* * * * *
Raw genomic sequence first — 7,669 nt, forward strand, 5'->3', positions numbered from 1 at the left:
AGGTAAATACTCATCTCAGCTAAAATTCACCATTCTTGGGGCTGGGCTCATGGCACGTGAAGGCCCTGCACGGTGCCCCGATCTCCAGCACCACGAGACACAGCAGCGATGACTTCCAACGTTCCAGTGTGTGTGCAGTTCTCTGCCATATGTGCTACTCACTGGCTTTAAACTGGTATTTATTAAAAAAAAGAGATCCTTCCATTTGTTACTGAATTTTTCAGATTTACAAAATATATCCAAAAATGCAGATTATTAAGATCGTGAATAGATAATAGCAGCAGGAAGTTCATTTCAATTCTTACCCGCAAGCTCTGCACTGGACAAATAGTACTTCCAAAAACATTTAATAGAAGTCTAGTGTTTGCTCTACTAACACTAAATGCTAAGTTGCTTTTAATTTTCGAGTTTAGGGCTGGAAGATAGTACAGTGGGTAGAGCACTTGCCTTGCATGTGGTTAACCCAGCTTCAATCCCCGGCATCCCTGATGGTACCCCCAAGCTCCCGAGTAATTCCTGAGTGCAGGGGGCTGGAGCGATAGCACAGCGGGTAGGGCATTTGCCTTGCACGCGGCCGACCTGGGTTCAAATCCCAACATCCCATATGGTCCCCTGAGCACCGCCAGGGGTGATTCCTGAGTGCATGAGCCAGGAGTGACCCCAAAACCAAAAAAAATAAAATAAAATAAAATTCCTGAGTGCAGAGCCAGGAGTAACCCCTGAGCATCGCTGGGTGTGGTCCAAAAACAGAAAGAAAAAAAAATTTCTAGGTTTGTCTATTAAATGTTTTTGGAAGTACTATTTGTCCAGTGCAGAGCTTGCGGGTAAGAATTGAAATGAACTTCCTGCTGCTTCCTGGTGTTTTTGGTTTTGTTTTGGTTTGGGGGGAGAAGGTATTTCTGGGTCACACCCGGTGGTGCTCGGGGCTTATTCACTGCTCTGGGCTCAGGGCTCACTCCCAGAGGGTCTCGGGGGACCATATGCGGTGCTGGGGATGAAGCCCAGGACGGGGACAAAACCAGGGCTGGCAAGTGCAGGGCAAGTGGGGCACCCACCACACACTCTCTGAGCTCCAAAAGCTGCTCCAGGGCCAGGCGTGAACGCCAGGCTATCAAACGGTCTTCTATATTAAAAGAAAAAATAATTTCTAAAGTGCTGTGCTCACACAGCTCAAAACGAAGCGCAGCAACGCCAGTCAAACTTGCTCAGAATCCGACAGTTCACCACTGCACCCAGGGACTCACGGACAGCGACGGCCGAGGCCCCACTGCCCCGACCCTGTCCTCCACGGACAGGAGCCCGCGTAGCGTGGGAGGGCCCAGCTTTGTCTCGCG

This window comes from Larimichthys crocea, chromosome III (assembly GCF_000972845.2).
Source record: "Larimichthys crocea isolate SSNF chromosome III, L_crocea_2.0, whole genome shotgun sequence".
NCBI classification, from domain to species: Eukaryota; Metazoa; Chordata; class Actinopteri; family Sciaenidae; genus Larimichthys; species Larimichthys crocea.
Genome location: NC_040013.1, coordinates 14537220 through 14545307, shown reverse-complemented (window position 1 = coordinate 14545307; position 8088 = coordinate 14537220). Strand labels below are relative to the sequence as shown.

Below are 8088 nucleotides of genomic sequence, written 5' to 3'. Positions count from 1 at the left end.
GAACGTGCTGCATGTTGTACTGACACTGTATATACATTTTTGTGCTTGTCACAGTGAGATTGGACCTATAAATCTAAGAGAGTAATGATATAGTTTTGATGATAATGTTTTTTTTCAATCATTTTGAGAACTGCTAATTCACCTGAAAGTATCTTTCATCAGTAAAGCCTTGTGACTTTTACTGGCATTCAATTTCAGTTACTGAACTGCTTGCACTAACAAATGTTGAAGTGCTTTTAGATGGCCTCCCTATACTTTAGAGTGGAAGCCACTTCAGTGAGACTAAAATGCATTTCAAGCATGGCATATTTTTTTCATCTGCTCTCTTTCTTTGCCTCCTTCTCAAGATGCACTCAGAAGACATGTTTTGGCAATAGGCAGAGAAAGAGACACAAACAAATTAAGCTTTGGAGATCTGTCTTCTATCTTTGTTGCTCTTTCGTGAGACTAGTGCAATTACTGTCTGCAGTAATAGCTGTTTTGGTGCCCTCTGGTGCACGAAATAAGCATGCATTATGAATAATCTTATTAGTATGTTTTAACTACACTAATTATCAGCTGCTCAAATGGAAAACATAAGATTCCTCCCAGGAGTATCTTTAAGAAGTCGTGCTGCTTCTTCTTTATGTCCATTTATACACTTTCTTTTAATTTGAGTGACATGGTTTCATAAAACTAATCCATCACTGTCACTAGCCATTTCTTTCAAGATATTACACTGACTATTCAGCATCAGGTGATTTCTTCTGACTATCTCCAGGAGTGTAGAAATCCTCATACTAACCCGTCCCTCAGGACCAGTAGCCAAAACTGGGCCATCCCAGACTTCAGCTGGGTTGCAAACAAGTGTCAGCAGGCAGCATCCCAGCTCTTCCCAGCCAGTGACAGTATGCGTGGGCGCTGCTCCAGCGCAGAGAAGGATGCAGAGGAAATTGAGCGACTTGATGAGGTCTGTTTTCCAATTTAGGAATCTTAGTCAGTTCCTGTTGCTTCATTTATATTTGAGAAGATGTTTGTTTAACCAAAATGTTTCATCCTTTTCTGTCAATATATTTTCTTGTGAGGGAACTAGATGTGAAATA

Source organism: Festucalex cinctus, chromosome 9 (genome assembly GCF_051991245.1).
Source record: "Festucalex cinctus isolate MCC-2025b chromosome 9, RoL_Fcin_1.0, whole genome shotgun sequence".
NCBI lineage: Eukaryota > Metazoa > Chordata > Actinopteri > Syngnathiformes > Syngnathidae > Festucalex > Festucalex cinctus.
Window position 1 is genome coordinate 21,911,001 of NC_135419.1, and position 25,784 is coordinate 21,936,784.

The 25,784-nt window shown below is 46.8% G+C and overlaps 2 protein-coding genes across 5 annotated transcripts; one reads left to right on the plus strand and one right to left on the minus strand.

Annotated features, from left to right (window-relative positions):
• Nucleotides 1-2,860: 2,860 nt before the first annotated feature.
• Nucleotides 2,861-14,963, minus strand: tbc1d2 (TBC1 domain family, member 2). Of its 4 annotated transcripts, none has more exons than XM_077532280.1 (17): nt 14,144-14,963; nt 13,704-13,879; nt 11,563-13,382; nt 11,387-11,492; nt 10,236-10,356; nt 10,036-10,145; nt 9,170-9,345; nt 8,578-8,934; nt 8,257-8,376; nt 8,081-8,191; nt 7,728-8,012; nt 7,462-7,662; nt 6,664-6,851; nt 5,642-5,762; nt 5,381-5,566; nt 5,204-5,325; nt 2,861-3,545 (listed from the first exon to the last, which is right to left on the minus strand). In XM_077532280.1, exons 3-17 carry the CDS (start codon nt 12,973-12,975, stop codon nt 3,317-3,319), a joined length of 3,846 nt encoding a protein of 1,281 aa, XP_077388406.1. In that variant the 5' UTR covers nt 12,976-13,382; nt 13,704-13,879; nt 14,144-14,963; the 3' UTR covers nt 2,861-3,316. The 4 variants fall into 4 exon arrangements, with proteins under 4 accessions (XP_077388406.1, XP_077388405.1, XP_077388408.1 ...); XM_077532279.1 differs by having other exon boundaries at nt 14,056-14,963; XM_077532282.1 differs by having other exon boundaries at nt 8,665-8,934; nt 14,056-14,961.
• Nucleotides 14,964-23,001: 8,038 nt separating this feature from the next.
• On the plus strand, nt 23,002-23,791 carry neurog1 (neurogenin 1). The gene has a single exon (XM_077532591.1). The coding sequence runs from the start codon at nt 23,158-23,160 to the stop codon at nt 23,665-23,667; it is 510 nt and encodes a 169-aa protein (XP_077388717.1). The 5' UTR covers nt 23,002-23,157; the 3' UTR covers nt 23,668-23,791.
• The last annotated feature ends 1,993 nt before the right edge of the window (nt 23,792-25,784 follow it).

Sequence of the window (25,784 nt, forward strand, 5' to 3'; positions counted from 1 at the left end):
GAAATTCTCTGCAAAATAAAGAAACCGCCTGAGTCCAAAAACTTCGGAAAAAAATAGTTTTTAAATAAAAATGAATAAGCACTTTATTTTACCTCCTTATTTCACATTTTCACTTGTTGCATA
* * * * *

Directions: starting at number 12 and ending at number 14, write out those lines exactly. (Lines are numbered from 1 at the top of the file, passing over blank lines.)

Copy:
Window position 1 is genome coordinate 21,911,001 of NC_135419.1, and position 25,784 is coordinate 21,936,784.

The 25,784-nt window shown below is 46.8% G+C and overlaps 2 protein-coding genes across 5 annotated transcripts; one reads left to right on the plus strand and one right to left on the minus strand.

Annotated features, from left to right (window-relative positions):